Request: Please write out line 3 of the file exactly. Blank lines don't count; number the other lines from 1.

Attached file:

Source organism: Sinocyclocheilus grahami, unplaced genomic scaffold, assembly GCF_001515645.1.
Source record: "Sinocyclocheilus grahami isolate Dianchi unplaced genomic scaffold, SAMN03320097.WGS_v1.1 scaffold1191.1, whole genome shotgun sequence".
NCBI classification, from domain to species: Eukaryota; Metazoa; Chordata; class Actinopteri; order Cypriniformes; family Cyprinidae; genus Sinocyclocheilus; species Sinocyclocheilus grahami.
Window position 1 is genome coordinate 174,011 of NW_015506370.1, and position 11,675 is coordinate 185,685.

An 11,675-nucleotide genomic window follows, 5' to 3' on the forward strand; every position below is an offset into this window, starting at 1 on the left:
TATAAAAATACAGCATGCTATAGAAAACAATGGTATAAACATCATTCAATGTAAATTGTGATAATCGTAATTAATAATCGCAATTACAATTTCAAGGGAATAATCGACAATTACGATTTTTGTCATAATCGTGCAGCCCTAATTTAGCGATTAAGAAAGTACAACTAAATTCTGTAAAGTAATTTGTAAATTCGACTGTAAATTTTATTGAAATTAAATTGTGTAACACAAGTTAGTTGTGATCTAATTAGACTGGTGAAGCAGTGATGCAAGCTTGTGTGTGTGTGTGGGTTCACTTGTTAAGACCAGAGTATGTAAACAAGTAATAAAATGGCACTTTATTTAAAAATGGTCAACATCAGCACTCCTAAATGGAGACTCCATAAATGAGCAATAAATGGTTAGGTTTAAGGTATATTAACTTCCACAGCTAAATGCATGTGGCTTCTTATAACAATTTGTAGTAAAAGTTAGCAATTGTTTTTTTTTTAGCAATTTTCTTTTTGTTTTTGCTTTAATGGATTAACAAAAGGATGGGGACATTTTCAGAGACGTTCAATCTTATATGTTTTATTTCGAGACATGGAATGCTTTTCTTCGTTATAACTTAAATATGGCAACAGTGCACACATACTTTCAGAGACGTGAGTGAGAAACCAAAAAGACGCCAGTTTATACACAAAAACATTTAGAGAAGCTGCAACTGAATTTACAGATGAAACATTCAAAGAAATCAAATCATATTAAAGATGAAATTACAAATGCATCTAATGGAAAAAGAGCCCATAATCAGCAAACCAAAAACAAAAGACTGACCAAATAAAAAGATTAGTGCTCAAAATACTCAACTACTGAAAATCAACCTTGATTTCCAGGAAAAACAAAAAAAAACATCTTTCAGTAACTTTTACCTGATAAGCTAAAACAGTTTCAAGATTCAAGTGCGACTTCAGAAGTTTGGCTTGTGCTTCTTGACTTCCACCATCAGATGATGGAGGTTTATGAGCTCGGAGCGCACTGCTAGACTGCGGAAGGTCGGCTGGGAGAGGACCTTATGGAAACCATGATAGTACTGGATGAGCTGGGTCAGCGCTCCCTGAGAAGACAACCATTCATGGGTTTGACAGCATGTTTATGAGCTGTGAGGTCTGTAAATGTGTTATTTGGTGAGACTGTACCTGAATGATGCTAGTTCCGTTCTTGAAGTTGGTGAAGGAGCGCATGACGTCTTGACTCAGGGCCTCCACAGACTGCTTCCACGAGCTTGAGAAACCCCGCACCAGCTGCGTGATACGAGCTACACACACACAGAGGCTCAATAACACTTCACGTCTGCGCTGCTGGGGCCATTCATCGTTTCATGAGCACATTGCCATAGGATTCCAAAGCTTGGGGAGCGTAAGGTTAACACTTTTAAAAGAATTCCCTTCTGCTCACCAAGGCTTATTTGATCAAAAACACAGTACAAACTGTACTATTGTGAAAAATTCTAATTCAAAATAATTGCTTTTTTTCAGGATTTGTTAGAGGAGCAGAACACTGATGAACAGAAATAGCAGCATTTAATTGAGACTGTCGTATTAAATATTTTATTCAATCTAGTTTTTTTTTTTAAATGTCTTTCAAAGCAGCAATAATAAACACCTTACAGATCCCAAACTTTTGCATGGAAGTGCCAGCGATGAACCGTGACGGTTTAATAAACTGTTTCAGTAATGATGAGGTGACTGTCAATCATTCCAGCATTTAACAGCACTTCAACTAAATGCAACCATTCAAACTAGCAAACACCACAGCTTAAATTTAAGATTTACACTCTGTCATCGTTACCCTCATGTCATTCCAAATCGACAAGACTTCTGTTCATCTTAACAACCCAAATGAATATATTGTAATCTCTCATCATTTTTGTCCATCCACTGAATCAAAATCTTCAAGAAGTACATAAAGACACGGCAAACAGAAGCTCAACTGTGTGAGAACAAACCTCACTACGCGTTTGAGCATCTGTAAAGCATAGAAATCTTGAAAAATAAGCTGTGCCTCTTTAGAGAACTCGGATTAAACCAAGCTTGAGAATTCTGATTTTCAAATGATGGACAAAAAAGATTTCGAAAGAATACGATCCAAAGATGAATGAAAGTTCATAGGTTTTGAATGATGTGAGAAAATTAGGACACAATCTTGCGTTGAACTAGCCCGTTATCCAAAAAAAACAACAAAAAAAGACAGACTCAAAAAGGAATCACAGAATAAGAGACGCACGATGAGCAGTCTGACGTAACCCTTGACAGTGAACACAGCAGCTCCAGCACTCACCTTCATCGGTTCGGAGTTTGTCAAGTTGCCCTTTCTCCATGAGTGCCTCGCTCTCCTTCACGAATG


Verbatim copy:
NCBI classification, from domain to species: Eukaryota; Metazoa; Chordata; class Actinopteri; order Cypriniformes; family Cyprinidae; genus Sinocyclocheilus; species Sinocyclocheilus grahami.